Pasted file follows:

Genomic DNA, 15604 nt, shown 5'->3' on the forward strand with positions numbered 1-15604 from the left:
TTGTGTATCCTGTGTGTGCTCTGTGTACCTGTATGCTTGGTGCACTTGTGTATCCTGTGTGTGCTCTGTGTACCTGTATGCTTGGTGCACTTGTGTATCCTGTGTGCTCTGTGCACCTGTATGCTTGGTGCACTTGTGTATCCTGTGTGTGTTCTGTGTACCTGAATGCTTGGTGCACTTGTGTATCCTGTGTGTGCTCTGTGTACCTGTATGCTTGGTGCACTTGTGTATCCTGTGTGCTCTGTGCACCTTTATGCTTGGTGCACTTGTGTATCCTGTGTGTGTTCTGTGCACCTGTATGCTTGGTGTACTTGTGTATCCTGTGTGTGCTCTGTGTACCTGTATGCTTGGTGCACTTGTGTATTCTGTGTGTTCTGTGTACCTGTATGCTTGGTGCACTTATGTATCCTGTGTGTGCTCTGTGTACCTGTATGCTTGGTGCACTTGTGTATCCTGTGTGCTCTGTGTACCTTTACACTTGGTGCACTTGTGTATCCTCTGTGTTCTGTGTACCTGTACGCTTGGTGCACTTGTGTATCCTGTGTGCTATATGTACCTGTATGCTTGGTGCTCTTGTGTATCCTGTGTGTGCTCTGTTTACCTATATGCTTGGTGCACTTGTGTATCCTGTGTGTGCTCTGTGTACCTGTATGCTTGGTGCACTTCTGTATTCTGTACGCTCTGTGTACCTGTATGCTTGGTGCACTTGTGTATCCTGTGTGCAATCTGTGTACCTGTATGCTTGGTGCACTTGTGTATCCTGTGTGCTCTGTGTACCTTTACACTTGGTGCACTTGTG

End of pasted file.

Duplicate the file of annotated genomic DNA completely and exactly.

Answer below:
Genomic DNA, 15604 nt, shown 5'->3' on the forward strand with positions numbered 1-15604 from the left:
TTGTGTATCCTGTGTGTGCTCTGTGTACCTGTATGCTTGGTGCACTTGTGTATCCTGTGTGTGCTCTGTGTACCTGTATGCTTGGTGCACTTGTGTATCCTGTGTGCTCTGTGCACCTGTATGCTTGGTGCACTTGTGTATCCTGTGTGTGTTCTGTGTACCTGAATGCTTGGTGCACTTGTGTATCCTGTGTGTGCTCTGTGTACCTGTATGCTTGGTGCACTTGTGTATCCTGTGTGCTCTGTGCACCTTTATGCTTGGTGCACTTGTGTATCCTGTGTGTGTTCTGTGCACCTGTATGCTTGGTGTACTTGTGTATCCTGTGTGTGCTCTGTGTACCTGTATGCTTGGTGCACTTGTGTATTCTGTGTGTTCTGTGTACCTGTATGCTTGGTGCACTTATGTATCCTGTGTGTGCTCTGTGTACCTGTATGCTTGGTGCACTTGTGTATCCTGTGTGCTCTGTGTACCTTTACACTTGGTGCACTTGTGTATCCTCTGTGTTCTGTGTACCTGTACGCTTGGTGCACTTGTGTATCCTGTGTGCTATATGTACCTGTATGCTTGGTGCTCTTGTGTATCCTGTGTGTGCTCTGTTTACCTATATGCTTGGTGCACTTGTGTATCCTGTGTGTGCTCTGTGTACCTGTATGCTTGGTGCACTTCTGTATTCTGTACGCTCTGTGTACCTGTATGCTTGGTGCACTTGTGTATCCTGTGTGCAATCTGTGTACCTGTATGCTTGGTGCACTTGTGTATCCTGTGTGCTCTGTGTACCTTTACACTTGGTGCACTTGTG